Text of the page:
Whereas the year-end is the accountant’s most stressful time of the year, the budgeting season is the financier’s most stressful time of the year. It is during this several weeks to several months period each year that all eyes at any company or institution turn inward on the finance office for a sneak peek into how the future year is going to look for the entity. Often times, the conversations that the budgeting team has with the various departments and divisions throughout the entity provide valuable insight to the leaders of those areas as to how well the entity is performing in the current fiscal year – naturally, the future budget factors into account the current state of the entity along with anticipated projections.
While it is not directly the heroics or fault of the budgeting team that the amount of a future budget provided is better or worse than expected, the finance office and budget team can alleviate anticipated negative reactions through transparency in the budgeting process, communication early and often, and by taking a division oriented collaborative approach to developing the budget.
There are usually two opposing mainstream approaches to the budget-building process: the build-up budget and the top-down budget. Inherent in the names, each approach begins at the polar opposite of the alternatives. The build-up budget is created by looking at the smallest elements of the entity and coming to a final budgeted expense number based on the actual expectations from each department or divisions manager. This is normally used in times of growth when profitability is not in question. However, the danger that comes with this method is managers may use the opportunity to be the driving source of input as a chance to inflate their budget needs. An entity needs to have a good leadership transparency strategy to ensure all across the board, all levels of employees understand the goals and mission driving the direction of the entity. Leadership will also need to have a high level of trust in the intentions and competence of their management level team. If these elements are not verified, an entity could end up in a mode of excessively spending much more than what is needed to operate at maximum effectiveness.
"While it is not directly the heroics or fault of the budgeting team that the amount of a future budget provided is better or worse than expected, the finance office and budget team can alleviate anticipated negative reactions through transparency in the budgeting process"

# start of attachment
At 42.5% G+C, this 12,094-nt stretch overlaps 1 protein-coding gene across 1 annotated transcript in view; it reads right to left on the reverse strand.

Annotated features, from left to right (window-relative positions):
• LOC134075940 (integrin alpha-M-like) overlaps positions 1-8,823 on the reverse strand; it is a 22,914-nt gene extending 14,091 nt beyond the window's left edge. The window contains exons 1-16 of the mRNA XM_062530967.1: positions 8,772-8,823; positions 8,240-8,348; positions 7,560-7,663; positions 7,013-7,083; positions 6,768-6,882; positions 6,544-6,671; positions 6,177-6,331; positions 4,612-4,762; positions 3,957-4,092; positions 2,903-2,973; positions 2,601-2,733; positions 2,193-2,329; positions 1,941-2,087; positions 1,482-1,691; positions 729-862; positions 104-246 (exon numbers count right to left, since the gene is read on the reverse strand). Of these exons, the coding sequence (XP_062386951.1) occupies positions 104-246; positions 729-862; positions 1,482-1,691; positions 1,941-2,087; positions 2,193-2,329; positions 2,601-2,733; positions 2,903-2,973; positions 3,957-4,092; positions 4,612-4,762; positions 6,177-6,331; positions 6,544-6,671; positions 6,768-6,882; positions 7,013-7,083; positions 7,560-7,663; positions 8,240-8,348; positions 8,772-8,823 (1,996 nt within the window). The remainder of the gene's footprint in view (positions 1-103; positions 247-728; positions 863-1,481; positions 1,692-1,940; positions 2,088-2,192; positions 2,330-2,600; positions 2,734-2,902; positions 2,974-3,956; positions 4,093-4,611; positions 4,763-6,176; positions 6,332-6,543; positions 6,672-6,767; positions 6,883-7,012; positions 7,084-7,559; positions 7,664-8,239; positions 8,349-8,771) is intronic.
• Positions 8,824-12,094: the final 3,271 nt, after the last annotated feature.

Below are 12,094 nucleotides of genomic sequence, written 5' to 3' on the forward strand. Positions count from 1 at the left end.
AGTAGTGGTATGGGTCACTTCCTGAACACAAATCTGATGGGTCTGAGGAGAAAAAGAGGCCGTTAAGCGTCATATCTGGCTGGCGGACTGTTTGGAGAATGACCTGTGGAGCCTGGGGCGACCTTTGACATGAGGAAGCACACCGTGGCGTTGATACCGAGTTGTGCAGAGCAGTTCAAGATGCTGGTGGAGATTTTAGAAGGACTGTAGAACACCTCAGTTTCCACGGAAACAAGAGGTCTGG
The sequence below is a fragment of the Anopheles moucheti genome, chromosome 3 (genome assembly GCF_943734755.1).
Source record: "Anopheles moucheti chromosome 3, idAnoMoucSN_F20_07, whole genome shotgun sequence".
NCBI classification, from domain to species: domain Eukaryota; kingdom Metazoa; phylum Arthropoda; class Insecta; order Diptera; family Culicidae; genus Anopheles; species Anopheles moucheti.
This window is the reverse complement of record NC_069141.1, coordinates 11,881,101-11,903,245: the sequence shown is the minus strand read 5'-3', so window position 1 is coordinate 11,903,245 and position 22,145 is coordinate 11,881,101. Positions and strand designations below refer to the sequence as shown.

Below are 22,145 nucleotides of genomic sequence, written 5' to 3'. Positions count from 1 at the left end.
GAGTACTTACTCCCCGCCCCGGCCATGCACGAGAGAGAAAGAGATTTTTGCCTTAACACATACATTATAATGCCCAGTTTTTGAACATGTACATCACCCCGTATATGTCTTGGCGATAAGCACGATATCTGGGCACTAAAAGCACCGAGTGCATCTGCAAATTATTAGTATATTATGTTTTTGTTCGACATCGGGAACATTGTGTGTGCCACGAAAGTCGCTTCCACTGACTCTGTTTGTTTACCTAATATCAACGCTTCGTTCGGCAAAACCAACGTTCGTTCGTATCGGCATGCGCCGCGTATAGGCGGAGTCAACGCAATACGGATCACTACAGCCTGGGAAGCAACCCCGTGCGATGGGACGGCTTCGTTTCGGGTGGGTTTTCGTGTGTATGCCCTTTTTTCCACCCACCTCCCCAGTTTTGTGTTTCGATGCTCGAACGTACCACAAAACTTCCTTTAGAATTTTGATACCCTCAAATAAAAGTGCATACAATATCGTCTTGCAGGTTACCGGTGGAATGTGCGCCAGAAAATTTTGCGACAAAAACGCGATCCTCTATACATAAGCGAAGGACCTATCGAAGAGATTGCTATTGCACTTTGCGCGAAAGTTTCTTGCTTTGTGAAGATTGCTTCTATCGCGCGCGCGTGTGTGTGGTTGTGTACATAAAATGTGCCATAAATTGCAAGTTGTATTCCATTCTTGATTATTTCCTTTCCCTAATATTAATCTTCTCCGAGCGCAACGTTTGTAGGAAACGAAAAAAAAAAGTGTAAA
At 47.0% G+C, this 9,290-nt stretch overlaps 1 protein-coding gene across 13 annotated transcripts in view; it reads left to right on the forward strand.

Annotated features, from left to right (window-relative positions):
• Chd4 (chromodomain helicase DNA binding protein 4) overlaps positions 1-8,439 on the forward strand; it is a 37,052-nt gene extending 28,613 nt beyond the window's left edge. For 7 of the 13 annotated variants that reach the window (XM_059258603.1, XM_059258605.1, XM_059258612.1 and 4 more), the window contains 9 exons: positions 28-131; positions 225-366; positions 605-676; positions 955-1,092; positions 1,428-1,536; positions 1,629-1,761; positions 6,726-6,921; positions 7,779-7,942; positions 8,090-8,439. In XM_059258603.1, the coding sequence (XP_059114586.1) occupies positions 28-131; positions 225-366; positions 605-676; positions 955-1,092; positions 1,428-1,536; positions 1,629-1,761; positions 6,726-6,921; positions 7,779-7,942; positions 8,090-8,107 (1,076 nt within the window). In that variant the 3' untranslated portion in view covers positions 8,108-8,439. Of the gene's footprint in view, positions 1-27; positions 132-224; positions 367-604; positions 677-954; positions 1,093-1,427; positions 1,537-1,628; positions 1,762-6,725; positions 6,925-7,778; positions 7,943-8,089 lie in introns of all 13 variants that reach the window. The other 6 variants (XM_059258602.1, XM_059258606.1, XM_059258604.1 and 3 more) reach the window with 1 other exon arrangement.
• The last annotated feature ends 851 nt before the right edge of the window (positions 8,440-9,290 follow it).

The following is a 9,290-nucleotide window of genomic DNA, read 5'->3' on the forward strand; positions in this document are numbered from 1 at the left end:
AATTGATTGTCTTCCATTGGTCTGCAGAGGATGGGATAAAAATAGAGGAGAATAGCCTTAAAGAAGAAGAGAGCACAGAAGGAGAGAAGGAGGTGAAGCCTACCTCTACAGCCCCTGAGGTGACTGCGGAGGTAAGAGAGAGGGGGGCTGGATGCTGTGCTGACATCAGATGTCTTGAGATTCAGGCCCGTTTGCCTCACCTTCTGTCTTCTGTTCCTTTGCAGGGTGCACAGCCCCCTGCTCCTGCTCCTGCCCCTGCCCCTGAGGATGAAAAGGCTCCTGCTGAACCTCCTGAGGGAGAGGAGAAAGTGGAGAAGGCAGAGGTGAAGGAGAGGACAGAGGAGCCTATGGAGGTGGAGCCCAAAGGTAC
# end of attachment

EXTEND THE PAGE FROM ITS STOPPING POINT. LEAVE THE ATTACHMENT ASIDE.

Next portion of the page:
Alternatively, the top-down budget has increasingly become the majorly used budgeting methodology, as cost-cutting and efficiency takes priority in a densely competitive market throughout all industries. This paradigm dictates leadership developing their target number for available funding of expenses for the upcoming year, and providing it downward to management, who will be tasked with operating within those parameters to accomplish their annual and strategic objectives and goals. One of the main benefits to this type of approach is that company boards and leadership can maintain strong control over the spending habits of the entity, and they can set the dollar values that will be needed in planning for strategic initiatives, rather than working with unknowns. Since entity leadership is the best-enabled team to integrate and incorporate all elements of the entity with the strategy and goals of that entity, it makes sense that they are the ones who set the budget that they want the company to follow. A major danger that exists with this method, however, is that since the leadership team is not involved directly with the day to day activities and routines of the entity, without seeing what goes in to making the entity work at the ground level, they’ll be unable to effectively understand how funding is required for operations.
Ideally, a semi-blended approach should be sought when possible. While it is not likely to be able to, especially at large entities, entrust all management level employees with being able to honorably build their own budgets or know the overall strategic direction of the entity, it is important that they are involved with the budgeting process. Similarly, while it is not likely that all leadership members have experience at the ground level to a point where they recently know the day to day operations expectations from the lowest points at the entity, the more in-touch that leadership is with the low-level managers and employees, the better equipped they’ll be to make budget funding decisions.
A critical function of the finance department’s budget team is to act as the liaison between the various operational departments and the leadership finance group, to provide the connection between what is needed for operational efficiency and effectiveness in alignment with senior leadership goals. It is important that the vision of the entity is transparent and well-supported by all areas of the entity so that the entire entity can cohesively work together to accomplish goals in a unified manner. While a blended budget approach is not a novel concept, effective communication between leadership and management is often an element of the process that is lacking or not focused on enough. Company leaders must be transparent if they are to get the most out of their managers and receive the results they desire.
In the end, budgeting can be made very simple as long as simple and sensible reasoning is followed. The more cooperative and collaborative that leadership can make the various management areas of the entity, the more success the budget team will have in finding the ideal budget number that is: in accordance with entity goals and strategic initiatives, enabling of an efficient environment, providing of the proper resources to operate at maximum effectiveness, and not at the cost of cutting any corners that may later on hinder the growth and success of the entity.